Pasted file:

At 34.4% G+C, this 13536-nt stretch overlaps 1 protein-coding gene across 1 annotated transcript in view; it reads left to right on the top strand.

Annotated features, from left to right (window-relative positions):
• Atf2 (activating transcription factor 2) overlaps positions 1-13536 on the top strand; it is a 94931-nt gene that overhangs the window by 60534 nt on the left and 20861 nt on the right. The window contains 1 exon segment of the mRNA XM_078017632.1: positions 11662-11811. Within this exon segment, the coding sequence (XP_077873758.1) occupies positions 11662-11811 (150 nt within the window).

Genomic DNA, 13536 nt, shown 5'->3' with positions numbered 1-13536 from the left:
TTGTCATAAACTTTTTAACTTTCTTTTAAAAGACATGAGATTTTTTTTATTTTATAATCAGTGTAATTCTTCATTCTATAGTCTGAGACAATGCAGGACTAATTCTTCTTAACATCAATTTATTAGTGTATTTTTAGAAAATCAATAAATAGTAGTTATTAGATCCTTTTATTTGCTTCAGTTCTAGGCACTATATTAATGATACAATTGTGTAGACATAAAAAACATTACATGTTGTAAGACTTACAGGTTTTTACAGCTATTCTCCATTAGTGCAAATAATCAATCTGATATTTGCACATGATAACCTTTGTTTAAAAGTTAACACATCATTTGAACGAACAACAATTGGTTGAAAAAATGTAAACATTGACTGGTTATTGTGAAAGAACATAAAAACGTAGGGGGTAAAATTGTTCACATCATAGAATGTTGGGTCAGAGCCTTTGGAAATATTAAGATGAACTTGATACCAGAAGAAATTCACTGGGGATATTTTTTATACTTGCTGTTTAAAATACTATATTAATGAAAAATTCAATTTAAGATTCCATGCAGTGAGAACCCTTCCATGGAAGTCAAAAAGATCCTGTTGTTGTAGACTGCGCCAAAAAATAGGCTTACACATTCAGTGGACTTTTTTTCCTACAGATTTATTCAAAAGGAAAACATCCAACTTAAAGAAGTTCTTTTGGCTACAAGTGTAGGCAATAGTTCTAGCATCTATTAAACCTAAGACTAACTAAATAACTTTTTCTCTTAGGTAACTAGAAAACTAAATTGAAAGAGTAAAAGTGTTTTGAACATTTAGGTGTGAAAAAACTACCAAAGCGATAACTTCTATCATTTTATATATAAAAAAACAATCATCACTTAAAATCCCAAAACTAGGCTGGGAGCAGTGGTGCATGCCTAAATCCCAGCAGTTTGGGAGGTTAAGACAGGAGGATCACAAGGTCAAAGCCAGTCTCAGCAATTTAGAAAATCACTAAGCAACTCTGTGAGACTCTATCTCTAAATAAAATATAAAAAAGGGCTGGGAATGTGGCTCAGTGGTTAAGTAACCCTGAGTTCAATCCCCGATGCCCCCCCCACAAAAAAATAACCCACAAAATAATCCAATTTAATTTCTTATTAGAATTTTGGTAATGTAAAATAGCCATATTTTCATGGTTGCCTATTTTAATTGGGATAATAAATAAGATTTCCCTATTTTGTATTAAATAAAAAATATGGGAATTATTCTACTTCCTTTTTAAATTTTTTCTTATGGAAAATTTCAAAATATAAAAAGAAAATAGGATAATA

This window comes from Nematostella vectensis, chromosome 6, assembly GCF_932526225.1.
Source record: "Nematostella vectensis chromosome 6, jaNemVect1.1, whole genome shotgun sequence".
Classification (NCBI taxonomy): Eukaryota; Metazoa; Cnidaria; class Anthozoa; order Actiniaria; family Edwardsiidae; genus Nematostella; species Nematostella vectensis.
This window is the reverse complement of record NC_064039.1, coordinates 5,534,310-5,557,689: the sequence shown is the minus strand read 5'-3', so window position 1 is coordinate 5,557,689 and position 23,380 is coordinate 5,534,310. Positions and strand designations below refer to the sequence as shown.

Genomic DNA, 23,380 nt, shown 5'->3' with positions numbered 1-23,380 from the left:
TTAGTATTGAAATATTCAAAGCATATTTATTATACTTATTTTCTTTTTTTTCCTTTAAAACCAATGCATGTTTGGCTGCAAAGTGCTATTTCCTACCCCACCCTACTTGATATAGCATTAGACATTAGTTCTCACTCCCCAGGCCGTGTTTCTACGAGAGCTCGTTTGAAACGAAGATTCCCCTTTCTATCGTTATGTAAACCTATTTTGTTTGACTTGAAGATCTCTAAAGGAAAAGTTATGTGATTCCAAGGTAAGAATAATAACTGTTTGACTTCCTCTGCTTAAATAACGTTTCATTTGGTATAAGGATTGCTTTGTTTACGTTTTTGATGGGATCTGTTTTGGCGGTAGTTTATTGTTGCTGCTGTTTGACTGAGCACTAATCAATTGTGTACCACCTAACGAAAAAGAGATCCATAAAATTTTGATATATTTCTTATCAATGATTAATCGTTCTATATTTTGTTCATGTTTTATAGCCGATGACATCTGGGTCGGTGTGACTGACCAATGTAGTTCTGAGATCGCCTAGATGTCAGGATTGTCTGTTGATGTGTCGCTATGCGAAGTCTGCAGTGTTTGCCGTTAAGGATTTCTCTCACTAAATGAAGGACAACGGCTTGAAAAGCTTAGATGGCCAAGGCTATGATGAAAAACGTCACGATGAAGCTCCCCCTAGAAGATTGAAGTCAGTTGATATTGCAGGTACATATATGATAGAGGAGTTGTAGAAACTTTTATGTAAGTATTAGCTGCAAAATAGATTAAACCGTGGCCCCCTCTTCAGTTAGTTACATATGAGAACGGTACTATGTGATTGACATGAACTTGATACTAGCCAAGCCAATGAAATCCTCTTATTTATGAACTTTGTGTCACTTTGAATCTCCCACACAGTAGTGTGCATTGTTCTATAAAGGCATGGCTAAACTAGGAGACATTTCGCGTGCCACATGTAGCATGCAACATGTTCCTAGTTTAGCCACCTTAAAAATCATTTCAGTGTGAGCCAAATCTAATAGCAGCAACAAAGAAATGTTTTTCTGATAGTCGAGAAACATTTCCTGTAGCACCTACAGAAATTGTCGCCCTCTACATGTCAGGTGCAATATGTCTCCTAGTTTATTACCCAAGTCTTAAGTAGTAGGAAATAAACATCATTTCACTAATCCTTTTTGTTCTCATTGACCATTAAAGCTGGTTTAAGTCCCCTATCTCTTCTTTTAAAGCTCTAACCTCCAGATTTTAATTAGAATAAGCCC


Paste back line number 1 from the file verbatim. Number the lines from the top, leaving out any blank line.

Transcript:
At 34.4% G+C, this 13536-nt stretch overlaps 1 protein-coding gene across 1 annotated transcript in view; it reads left to right on the top strand.